cat:Ligand to Rh ratio 4.0 4.0
solvent: type Tol NBD
temp. (° C.) 70 70
rxn time (hr) 1100 1120
Yield (mol percent) of 19 24
Total HB:

The experiments were conducted with relatively high catalyst concentrations to simulate the accelerate the accumulation of high boilers that would be experienced in normal prolonged operation in an actual hydroformylation facility. As shown in Tables 2 to 5, the formation of high boilers is reduced dramatically with a reduction in the reaction temperature. Specifically, as shown in Examples 3 and 4, at 130° C. the yield of high boilers are very high after only approximately 73 hours. Whereas at 70° C. as shown in Example 12 and 13 in Table 5, the high boilers yield is significantly reduced; about 19 mol percent after more than 1000 hours, and less than 25 mol percent after more than 1100 hours, respectively. Applying these results (for example 19 mol percent HB, over 1100 hrs at 8 times the typical reaction rate) to a hydroformylation production facility shows that said facility can operate for approximately one year without forming a detrimental concentration of high boilers according to the method of the present invention. These numbers correspond to a yield of approximately 0.1% of the olefinic compound (in this case propylene), which is a very significant reduction in the formula of high boilers.

EXPERIMENTS 14 TO 18

A number of experiments were conducted to show the reduction in catalyst degradation, and in particular the reduction in the ligand degradation, by employing a low temperature in the hydroformylation reaction according to the method of the present invention. A solution of dissolved [Rh(1,5-cyclooctadiene)(μ-CH3COO)]2 and ligand A, and treated with oxo gas, was used as a reaction solution. The designation of “Tol” in the Tables under solvent type represents an initial charge of toluene as the solvent in the reaction. NBD is added as a reactant in a ratio of approximately 1:1 in volume toluene to NBD. The designation of “NBD” in the Tables under solvent type represents an initial charge in the reaction of NBD alone as the solvent. The reaction was carried out in a reaction vessel. The reaction vessel was placed in an oil bath to suitable control the temperature. Samples were taken from the solution contained in the reaction vessel periodically over many hours. The composition of the samples were evaluated by gas chromatography (GC) to measure the amount of high boilers formed. Experiments 14 to 18 were conducted with the same equipment and procedure as hereto described in Experiments 3 to 13. Samples were taken periodically and tested using LC techniques to determine the amount of ligand decomposition that had occurred. The experimental conditions and results are shown in Table 6 below:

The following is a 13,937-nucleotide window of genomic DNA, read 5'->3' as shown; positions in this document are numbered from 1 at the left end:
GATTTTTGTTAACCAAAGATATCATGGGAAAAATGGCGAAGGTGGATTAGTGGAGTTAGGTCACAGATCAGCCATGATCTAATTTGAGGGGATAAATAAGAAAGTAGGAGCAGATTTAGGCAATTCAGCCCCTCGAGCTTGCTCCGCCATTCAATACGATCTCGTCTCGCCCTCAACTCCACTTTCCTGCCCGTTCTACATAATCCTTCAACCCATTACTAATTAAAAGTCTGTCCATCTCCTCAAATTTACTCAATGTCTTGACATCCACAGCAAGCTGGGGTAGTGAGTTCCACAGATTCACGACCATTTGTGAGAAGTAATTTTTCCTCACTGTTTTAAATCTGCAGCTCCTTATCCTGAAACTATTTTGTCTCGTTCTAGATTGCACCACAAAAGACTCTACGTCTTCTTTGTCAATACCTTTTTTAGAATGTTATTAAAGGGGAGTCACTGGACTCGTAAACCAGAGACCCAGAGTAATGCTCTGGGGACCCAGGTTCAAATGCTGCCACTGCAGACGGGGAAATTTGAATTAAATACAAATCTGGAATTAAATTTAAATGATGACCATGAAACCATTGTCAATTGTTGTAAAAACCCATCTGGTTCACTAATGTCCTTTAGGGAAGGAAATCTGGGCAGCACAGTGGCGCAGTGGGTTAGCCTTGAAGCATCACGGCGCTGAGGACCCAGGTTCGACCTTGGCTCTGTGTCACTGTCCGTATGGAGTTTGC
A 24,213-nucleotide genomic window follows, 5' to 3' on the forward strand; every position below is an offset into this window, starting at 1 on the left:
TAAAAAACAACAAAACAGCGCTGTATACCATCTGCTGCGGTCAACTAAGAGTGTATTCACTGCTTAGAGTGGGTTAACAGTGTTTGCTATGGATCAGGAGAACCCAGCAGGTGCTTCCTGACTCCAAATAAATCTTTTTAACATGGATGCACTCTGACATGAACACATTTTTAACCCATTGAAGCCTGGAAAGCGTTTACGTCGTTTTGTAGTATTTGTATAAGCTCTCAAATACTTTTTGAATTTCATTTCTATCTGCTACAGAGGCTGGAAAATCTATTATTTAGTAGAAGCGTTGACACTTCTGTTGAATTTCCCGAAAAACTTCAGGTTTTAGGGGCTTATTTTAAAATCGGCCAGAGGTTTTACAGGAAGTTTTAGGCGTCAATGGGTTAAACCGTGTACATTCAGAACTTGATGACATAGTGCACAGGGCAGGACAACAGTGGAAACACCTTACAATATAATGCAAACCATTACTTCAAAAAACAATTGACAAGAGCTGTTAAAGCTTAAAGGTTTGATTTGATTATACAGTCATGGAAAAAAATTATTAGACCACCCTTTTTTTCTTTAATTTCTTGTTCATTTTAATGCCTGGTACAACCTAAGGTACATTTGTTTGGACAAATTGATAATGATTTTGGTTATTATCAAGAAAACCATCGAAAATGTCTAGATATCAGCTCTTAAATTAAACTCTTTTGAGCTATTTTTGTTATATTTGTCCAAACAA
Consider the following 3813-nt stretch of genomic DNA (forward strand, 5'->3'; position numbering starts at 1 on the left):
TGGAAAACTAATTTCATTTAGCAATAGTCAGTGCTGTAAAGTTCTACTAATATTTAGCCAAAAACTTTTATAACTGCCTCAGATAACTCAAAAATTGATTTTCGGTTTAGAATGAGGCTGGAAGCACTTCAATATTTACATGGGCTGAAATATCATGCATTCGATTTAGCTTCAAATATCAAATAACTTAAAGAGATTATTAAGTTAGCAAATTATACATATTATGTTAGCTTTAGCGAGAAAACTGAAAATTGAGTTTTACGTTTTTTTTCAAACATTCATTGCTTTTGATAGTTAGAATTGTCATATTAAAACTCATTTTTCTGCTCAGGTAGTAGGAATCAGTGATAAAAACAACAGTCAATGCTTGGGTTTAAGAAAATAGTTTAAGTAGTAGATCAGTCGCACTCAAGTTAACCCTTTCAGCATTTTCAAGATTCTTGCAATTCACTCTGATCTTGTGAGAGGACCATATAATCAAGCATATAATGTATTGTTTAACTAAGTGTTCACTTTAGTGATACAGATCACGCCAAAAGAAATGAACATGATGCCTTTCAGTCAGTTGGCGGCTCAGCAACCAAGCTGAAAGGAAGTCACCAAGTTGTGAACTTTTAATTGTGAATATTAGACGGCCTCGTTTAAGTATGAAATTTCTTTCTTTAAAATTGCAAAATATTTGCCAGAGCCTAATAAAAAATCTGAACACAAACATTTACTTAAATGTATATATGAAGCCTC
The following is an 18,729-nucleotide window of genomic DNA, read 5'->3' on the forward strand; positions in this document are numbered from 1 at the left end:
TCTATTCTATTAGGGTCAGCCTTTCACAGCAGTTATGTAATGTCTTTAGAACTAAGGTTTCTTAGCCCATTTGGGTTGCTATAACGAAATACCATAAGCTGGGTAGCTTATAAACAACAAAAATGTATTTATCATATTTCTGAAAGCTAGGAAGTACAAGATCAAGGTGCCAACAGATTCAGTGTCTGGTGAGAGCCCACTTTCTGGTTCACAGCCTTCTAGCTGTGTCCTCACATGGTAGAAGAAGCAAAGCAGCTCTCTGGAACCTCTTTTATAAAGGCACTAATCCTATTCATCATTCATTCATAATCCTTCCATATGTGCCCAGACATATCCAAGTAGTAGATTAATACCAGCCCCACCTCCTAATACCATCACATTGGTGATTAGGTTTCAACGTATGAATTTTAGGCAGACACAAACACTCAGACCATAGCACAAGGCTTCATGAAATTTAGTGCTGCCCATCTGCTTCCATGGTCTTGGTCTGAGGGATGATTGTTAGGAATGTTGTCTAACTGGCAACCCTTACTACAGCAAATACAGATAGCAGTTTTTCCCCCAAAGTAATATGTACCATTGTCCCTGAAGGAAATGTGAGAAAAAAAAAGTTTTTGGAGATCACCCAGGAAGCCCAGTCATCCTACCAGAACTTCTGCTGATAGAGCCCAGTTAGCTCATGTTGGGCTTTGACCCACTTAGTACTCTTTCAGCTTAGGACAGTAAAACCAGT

TABLE 6
Ex 14 Ex 15 Ex 16 Ex 17 Ex 18
cat. Rh conc. 500 500 500 500 500
(mg/l)
cat:Ligand 2.0 4.0 2.0 4.0 4.0
to Rh ratio
solvent: Tol Tol Tol Tol NBD
type
temp. (° C.) 150 130 110 70 70
rxn time (hr) 9.0 89 167 1100 1120
decomposi- 8.0 1.6 0.06 0.002 0.002
tion rate
(% /hr)

In all of the examples the catalysts were prepared by using [Rh(1,5-cyclooctadiene)(μ-CH3COO)]2 and the following ligand A to obtain the concentrations as shown in Table 6.

As shown, the method of the present invention illustrated in examples 17 and 18 significantly reduce the decomposition rate of the catalyst to a value of 0.002 percent per hour as compares to the significantly higher decomposition rate exhibited by the higher temperature processes of Examples 14, 15 and 16. Examples 1-18 were conducted to confirm both the reduction of producing high boilers and degradation of ligands in the reaction according to the method of the present invention. Examples 19 and 20 below describe experiments which confirm effects of the concentration of catalyst solution in the distillation tower as representative examples of the downstream catalyst process path.

EXAMPLES 19 AND 20

Examples 19 and 20 demonstrate the effects on catalyst degradation and high boiler formation in the downstream catalyst process path. Specifically, in Examples 19 and 20 the downstream catalyst process path is represented by the distillation process. The distillation towers in both examples are at atmospheric pressure. In Example 19, distillation at 130° C. (toluene/C18 or higher aldehyde condensate mixed solvent) was performed. Distillation at this high temperature is representative of the prior art systems. Specifically, to toluene and C18, or higher aldehyde condensate mixed solvent (weight ratio 6:4), was added and dissolved, in a nitrogen atmosphere, a Rh(acac)(CO)2 complex, resulting in a Rh concentration of 125 mg/l, with a ligand (used in Example 1) molar ratio of 4-fold that of the Rh. The resulting solution (291 ml) was transferred to a 500 ml vertically stirred autoclave, and 19.6 g propylene (about 6.7 g propylene used per 100 ml reaction solution) was added. The contents were held at a temperature of about 70° C. while stirred. Oxo gas was introduced, resulting in a pressure of 5 kg/cm2G in the autoclave, and an oxo reaction was brought about for 2.5 hours as the pressure was maintained.